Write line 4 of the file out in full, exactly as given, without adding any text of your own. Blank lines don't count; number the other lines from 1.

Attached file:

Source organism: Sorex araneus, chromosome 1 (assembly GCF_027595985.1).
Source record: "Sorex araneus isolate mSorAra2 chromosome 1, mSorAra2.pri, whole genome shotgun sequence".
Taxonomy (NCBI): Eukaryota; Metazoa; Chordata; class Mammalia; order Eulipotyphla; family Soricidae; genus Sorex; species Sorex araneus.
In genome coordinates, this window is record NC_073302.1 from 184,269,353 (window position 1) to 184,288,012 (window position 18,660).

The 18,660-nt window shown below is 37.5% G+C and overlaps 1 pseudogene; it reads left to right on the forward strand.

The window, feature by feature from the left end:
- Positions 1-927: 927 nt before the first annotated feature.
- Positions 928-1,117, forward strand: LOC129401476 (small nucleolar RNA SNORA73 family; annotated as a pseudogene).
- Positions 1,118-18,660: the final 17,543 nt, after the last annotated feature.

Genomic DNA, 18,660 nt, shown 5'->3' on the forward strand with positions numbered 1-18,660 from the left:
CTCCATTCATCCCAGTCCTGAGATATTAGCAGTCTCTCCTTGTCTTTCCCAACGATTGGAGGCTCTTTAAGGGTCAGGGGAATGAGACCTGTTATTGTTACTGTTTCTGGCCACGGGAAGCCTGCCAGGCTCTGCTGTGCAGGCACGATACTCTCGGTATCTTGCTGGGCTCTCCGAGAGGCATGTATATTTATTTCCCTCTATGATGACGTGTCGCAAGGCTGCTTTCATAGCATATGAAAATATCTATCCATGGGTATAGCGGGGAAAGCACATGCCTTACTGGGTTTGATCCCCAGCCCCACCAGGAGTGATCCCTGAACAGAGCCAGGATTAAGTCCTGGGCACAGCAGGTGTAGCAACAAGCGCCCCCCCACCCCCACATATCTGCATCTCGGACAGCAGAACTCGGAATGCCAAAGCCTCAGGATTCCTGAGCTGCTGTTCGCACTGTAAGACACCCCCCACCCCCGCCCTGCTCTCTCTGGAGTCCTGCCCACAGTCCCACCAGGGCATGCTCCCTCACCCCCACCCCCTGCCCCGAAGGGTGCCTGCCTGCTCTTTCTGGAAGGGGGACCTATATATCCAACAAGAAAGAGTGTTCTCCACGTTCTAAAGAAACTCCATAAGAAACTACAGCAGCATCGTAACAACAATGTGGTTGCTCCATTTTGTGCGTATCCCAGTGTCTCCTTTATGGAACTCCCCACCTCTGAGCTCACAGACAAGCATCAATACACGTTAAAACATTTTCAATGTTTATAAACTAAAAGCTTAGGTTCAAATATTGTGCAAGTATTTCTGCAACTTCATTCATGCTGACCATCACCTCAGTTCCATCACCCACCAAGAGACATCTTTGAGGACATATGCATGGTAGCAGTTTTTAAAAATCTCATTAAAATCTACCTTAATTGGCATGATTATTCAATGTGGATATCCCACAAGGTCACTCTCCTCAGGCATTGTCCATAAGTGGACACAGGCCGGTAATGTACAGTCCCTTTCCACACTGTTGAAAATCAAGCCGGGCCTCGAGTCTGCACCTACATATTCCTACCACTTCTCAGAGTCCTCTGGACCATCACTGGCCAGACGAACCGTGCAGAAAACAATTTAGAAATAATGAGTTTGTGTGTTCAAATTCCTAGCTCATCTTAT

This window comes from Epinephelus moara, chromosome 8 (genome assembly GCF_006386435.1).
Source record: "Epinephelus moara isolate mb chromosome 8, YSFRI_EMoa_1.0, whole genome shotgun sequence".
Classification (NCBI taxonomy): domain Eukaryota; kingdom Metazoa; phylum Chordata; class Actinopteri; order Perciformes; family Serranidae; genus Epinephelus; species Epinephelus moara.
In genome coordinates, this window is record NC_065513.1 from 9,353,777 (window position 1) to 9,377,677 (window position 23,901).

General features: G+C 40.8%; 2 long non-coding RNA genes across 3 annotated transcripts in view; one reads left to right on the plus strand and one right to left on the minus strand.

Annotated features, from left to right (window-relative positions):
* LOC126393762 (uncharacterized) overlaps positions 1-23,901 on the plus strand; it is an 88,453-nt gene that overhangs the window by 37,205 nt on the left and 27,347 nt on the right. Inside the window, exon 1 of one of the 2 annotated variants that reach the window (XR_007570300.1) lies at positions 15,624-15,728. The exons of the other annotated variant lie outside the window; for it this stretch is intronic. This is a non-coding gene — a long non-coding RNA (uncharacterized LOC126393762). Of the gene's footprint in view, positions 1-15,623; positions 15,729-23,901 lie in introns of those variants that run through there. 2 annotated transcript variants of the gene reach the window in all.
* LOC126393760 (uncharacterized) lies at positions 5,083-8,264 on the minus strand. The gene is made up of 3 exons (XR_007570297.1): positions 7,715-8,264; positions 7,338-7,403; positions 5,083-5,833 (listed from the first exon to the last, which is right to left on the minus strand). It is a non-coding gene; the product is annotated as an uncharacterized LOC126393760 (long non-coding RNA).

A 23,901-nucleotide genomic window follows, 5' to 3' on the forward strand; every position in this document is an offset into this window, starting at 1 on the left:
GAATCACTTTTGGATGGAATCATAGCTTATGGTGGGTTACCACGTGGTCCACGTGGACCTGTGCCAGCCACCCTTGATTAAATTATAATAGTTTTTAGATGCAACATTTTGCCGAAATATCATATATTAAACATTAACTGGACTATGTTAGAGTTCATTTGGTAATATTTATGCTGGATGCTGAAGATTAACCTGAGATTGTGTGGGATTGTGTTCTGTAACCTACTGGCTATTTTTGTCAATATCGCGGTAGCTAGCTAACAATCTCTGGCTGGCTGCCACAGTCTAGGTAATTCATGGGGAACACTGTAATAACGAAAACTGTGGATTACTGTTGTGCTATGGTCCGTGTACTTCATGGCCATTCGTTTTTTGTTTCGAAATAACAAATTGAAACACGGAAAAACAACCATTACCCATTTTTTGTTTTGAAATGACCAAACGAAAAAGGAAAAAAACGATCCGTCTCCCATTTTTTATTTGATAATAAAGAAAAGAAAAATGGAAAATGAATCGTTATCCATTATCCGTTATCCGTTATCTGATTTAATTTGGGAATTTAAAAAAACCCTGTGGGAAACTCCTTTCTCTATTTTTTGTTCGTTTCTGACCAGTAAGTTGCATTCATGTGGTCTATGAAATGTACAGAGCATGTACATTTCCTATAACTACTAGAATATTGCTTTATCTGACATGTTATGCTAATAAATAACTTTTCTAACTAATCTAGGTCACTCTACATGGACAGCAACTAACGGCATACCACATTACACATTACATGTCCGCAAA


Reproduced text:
In genome coordinates, this window is record NC_073302.1 from 184,269,353 (window position 1) to 184,288,012 (window position 18,660).